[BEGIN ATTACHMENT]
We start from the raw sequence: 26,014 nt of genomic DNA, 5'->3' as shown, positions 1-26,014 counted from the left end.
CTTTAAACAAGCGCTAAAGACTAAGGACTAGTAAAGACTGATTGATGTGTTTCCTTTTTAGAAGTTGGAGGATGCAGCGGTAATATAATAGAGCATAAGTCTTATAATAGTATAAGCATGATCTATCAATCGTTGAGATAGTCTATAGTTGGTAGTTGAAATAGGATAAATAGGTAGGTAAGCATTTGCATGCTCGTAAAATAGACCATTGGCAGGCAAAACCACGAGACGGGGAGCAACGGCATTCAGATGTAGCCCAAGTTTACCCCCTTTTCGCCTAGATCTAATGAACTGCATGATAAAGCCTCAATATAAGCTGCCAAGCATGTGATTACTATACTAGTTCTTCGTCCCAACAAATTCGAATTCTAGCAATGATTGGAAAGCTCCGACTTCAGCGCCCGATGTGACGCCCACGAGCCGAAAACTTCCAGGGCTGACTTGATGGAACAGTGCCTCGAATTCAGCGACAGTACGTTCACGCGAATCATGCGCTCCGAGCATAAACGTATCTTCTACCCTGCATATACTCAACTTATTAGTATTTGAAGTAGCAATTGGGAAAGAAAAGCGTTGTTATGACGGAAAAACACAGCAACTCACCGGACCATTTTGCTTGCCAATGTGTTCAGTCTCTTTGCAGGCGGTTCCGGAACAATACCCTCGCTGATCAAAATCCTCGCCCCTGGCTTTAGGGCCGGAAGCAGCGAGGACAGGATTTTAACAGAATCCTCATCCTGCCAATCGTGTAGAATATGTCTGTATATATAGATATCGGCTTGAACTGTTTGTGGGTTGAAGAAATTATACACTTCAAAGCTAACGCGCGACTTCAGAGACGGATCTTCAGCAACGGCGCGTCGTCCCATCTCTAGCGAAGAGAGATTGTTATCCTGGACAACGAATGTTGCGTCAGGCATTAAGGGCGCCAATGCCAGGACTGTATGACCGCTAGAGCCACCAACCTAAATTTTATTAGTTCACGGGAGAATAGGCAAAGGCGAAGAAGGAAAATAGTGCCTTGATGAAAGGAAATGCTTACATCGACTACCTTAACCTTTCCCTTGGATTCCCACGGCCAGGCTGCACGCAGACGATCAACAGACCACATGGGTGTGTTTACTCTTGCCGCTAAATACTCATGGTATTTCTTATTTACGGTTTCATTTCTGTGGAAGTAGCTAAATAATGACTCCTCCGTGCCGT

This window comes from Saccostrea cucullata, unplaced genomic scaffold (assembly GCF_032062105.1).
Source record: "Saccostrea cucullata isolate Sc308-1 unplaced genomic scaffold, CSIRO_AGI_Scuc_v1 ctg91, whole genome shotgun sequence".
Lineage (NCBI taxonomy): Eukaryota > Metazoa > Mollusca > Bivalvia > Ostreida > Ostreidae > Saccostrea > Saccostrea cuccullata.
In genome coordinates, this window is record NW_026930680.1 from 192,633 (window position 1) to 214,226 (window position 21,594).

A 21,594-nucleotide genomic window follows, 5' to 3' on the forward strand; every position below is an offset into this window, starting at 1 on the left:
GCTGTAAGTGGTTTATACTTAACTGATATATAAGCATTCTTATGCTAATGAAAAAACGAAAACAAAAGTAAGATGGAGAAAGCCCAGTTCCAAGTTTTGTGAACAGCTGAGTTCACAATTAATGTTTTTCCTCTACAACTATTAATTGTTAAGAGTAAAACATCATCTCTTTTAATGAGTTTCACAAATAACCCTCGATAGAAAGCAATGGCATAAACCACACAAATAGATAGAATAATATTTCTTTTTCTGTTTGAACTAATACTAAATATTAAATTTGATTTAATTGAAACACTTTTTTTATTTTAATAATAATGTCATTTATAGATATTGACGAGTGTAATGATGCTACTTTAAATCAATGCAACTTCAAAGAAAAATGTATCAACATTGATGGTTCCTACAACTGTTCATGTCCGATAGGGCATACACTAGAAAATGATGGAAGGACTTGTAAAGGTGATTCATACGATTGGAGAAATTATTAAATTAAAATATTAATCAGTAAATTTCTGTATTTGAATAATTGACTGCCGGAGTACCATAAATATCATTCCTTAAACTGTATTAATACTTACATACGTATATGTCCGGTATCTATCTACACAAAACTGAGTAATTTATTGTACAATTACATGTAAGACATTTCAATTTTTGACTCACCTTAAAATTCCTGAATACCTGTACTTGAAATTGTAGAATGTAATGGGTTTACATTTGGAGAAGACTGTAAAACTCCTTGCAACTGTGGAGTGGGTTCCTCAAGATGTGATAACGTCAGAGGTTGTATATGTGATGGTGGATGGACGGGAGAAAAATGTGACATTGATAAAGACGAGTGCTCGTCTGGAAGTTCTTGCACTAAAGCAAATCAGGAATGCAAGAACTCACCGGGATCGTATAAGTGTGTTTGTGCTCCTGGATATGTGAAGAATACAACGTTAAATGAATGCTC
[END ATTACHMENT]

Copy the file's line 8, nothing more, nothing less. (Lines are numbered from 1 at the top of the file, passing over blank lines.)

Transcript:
GCTGTAAGTGGTTTATACTTAACTGATATATAAGCATTCTTATGCTAATGAAAAAACGAAAACAAAAGTAAGATGGAGAAAGCCCAGTTCCAAGTTTTGTGAACAGCTGAGTTCACAATTAATGTTTTTCCTCTACAACTATTAATTGTTAAGAGTAAAACATCATCTCTTTTAATGAGTTTCACAAATAACCCTCGATAGAAAGCAATGGCATAAACCACACAAATAGATAGAATAATATTTCTTTTTCTGTTTGAACTAATACTAAATATTAAATTTGATTTAATTGAAACACTTTTTTTATTTTAATAATAATGTCATTTATAGATATTGACGAGTGTAATGATGCTACTTTAAATCAATGCAACTTCAAAGAAAAATGTATCAACATTGATGGTTCCTACAACTGTTCATGTCCGATAGGGCATACACTAGAAAATGATGGAAGGACTTGTAAAGGTGATTCATACGATTGGAGAAATTATTAAATTAAAATATTAATCAGTAAATTTCTGTATTTGAATAATTGACTGCCGGAGTACCATAAATATCATTCCTTAAACTGTATTAATACTTACATACGTATATGTCCGGTATCTATCTACACAAAACTGAGTAATTTATTGTACAATTACATGTAAGACATTTCAATTTTTGACTCACCTTAAAATTCCTGAATACCTGTACTTGAAATTGTAGAATGTAATGGGTTTACATTTGGAGAAGACTGTAAAACTCCTTGCAACTGTGGAGTGGGTTCCTCAAGATGTGATAACGTCAGAGGTTGTATATGTGATGGTGGATGGACGGGAGAAAAATGTGACATTGATAAAGACGAGTGCTCGTCTGGAAGTTCTTGCACTAAAGCAAATCAGGAATGCAAGAACTCACCGGGATCGTATAAGTGTGTTTGTGCTCCTGGATATGTGAAGAATACAACGTTAAATGAATGCTC